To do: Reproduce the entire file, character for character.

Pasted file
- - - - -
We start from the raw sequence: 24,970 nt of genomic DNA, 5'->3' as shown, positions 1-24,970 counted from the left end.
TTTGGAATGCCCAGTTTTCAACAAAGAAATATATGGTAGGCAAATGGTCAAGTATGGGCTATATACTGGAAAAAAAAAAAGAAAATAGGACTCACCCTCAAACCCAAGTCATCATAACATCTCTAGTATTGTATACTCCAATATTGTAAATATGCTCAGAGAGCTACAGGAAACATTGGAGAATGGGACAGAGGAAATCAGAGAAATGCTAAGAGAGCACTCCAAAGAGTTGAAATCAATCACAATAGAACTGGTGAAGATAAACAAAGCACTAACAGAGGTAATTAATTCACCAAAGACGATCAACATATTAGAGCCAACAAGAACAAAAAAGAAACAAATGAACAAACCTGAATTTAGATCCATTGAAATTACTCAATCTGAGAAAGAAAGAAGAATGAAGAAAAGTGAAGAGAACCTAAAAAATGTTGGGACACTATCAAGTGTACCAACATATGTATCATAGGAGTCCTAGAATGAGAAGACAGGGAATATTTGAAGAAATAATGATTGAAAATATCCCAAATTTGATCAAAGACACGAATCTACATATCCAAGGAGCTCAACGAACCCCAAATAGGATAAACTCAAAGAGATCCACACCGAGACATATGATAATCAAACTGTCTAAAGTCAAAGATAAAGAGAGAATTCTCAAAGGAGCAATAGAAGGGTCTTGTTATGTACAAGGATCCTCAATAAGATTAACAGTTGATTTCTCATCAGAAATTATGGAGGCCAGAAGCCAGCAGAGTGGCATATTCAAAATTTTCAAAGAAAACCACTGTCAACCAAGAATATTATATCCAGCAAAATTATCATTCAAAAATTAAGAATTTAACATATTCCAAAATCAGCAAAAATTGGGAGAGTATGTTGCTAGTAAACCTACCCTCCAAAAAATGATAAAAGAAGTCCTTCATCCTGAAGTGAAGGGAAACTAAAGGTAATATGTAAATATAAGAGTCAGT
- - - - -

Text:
We start from the raw sequence: 24,970 nt of genomic DNA, 5'->3' as shown, positions 1-24,970 counted from the left end.
TTTGGAATGCCCAGTTTTCAACAAAGAAATATATGGTAGGCAAATGGTCAAGTATGGGCTATATACTGGAAAAAAAAAAAGAAAATAGGACTCACCCTCAAACCCAAGTCATCATAACATCTCTAGTATTGTATACTCCAATATTGTAAATATGCTCAGAGAGCTACAGGAAACATTGGAGAATGGGACAGAGGAAATCAGAGAAATGCTAAGAGAGCACTCCAAAGAGTTGAAATCAATCACAATAGAACTGGTGAAGATAAACAAAGCACTAACAGAGGTAATTAATTCACCAAAGACGATCAACATATTAGAGCCAACAAGAACAAAAAAGAAACAAATGAACAAACCTGAATTTAGATCCATTGAAATTACTCAATCTGAGAAAGAAAGAAGAATGAAGAAAAGTGAAGAGAACCTAAAAAATGTTGGGACACTATCAAGTGTACCAACATATGTATCATAGGAGTCCTAGAATGAGAAGACAGGGAATATTTGAAGAAATAATGATTGAAAATATCCCAAATTTGATCAAAGACACGAATCTACATATCCAAGGAGCTCAACGAACCCCAAATAGGATAAACTCAAAGAGATCCACACCGAGACATATGATAATCAAACTGTCTAAAGTCAAAGATAAAGAGAGAATTCTCAAAGGAGCAATAGAAGGGTCTTGTTATGTACAAGGATCCTCAATAAGATTAACAGTTGATTTCTCATCAGAAATTATGGAGGCCAGAAGCCAGCAGAGTGGCATATTCAAAATTTTCAAAGAAAACCACTGTCAACCAAGAATATTATATCCAGCAAAATTATCATTCAAAAATTAAGAATTTAACATATTCCAAAATCAGCAAAAATTGGGAGAGTATGTTGCTAGTAAACCTACCCTCCAAAAAATGATAAAAGAAGTCCTTCATCCTGAAGTGAAGGGAAACTAAAGGTAATATGTAAATATAAGAGTCAGT